In zone D, (D, D) is the only Nash equilibrium; the payoffs from using doping outweigh the health costs. It is clearly a case of Prisoner's Dilemma. Although it is better for each athlete not to dope, each one finds it optimal to use doping while his competitor does not. Doping is here a dominating strategy, which leads to a preferred outcome regardless of the strategy used by the competitor.
 In zone ND, (ND, ND) is the only Nash equilibrium; the health costs outweigh the gain from doping. Here not doping is a dominating strategy.
 In zone D/ND, both (ND, D) and (D, ND) are Nash equilibrium. In this case both doped and undoped athletes coexist. If one athlete uses doping, his competitor may have no interest to also dope since the later will only win half of the events incurring the health cost.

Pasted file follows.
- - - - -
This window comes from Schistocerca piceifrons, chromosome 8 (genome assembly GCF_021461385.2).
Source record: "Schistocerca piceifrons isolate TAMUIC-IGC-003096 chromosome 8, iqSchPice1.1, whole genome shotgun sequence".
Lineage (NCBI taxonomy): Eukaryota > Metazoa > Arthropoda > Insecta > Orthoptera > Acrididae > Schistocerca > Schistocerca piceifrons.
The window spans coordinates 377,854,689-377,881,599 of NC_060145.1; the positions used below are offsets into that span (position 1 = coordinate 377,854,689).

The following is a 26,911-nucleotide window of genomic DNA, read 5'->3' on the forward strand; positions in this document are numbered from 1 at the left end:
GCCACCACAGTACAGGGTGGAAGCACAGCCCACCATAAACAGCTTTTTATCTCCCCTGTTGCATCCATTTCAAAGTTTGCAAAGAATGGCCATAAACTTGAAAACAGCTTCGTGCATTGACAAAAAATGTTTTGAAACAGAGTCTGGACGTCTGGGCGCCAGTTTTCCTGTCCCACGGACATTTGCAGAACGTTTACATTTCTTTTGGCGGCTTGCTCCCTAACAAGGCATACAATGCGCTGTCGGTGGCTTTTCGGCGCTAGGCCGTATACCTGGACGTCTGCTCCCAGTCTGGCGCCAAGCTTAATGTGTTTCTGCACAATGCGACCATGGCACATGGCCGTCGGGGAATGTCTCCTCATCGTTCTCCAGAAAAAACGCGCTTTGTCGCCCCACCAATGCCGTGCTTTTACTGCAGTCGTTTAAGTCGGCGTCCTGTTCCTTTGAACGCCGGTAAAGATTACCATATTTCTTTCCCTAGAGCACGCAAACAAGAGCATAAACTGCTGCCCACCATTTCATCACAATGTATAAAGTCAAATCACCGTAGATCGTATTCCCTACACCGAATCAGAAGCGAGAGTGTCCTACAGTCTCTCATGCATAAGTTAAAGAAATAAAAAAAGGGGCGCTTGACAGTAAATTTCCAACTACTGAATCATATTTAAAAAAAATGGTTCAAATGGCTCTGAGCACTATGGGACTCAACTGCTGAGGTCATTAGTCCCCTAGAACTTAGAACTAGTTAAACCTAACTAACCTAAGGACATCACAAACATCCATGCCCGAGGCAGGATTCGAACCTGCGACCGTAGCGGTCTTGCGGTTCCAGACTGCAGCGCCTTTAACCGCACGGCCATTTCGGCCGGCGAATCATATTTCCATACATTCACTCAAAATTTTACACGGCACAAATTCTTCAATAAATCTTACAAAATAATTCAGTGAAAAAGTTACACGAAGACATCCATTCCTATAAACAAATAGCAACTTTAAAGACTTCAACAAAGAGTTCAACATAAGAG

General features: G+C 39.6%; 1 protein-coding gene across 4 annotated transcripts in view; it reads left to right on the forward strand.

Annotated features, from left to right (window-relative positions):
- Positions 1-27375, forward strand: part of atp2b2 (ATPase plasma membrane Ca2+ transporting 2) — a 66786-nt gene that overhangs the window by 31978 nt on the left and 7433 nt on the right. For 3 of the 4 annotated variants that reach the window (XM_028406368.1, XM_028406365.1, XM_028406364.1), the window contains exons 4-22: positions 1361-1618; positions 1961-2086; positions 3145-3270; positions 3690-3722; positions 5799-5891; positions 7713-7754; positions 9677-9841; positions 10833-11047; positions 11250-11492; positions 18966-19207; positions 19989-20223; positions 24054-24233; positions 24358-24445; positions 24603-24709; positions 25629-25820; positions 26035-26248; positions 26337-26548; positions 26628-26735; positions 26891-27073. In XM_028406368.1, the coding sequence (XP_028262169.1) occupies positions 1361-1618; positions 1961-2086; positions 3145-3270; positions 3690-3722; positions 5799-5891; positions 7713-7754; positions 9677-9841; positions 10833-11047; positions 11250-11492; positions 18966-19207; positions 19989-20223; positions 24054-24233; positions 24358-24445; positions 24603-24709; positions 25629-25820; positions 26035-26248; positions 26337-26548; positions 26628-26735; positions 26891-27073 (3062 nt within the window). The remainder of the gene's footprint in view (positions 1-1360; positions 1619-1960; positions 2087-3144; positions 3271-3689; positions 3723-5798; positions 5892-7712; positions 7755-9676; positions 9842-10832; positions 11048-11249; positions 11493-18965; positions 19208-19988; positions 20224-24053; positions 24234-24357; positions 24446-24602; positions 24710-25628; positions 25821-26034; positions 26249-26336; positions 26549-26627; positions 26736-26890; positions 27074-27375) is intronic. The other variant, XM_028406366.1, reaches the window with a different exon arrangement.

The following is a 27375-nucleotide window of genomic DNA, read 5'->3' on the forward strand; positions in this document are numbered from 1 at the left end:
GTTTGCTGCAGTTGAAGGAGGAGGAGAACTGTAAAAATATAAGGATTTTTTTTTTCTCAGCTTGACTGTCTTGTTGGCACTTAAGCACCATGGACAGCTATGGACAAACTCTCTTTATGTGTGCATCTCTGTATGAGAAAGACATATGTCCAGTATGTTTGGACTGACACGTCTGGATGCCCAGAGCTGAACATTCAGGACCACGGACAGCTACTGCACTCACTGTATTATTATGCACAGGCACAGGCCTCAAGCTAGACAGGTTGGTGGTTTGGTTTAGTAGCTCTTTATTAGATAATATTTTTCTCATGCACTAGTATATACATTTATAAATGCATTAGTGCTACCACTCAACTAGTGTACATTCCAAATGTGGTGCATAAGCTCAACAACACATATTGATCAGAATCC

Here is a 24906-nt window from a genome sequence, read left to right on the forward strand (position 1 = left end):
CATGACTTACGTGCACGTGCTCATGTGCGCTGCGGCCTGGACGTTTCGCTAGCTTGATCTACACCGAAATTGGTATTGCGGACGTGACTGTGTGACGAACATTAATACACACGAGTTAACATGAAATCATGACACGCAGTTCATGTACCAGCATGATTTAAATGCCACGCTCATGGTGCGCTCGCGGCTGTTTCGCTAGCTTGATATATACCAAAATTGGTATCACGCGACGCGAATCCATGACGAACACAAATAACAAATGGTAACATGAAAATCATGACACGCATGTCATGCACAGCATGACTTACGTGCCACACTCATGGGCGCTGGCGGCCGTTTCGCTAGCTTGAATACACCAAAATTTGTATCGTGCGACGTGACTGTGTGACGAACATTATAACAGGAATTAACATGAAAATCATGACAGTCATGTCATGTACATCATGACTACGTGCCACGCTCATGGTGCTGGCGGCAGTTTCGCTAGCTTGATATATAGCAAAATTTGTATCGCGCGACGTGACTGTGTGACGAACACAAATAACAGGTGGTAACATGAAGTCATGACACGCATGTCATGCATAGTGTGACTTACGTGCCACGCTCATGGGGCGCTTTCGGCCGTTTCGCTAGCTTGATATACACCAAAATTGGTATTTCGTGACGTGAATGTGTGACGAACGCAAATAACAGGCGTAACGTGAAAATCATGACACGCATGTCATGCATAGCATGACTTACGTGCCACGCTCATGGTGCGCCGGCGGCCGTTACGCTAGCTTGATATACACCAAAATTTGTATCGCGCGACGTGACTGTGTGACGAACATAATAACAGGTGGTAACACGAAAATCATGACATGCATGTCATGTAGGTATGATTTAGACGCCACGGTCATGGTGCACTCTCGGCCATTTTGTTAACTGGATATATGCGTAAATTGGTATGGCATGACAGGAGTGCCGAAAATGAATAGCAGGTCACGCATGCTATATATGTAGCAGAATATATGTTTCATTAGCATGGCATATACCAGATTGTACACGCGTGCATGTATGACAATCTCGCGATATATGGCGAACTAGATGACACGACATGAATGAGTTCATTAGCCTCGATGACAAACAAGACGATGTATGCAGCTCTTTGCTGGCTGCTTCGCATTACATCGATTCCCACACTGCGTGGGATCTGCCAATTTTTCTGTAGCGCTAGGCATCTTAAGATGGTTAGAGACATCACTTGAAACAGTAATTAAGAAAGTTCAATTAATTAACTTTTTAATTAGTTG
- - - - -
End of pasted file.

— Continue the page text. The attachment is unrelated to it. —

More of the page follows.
Proposition 2
Let’s define
 If the athletes are riskaverse, .
 If the athletes are riskneutral, .
 If the athletes are risklike, .
If the athletes are riskaverse, function u is concave, . , hence . Therefor the other two cases are also correct.
As a result, when the athletes are riskaverse, it is sufficient to have a doping test of efficiency k<1/2 to prevent them from doping. It is more difficult to deter from doping when athletes are risklike than when they are riskaverse: the required test system efficiency should be higher.
Antidoping policy
From Figure 1, we can derive some implications for antidoping policy. Graphically, the problem is how to reach the zone ND, starting from zone D. The model identifies 4 factors which have to be controlled in order to deter from doping.
 The drug test efficiency, p:
 The number of sports events, n:
 The range of prize, w_{1}w_{2}
 The health cost, c
References
[1] Bird, E.J., Wagner, G.G. 1997. Sports as a common property resource: A solution to the dilemmas of doping. Journal of Conflict Resolution, 41, 749766.
[2]Berivik, G., 1987, The doping dilemma – Some game theoretical and philosophical considerations, Sportwissenshaft, 17, 8394.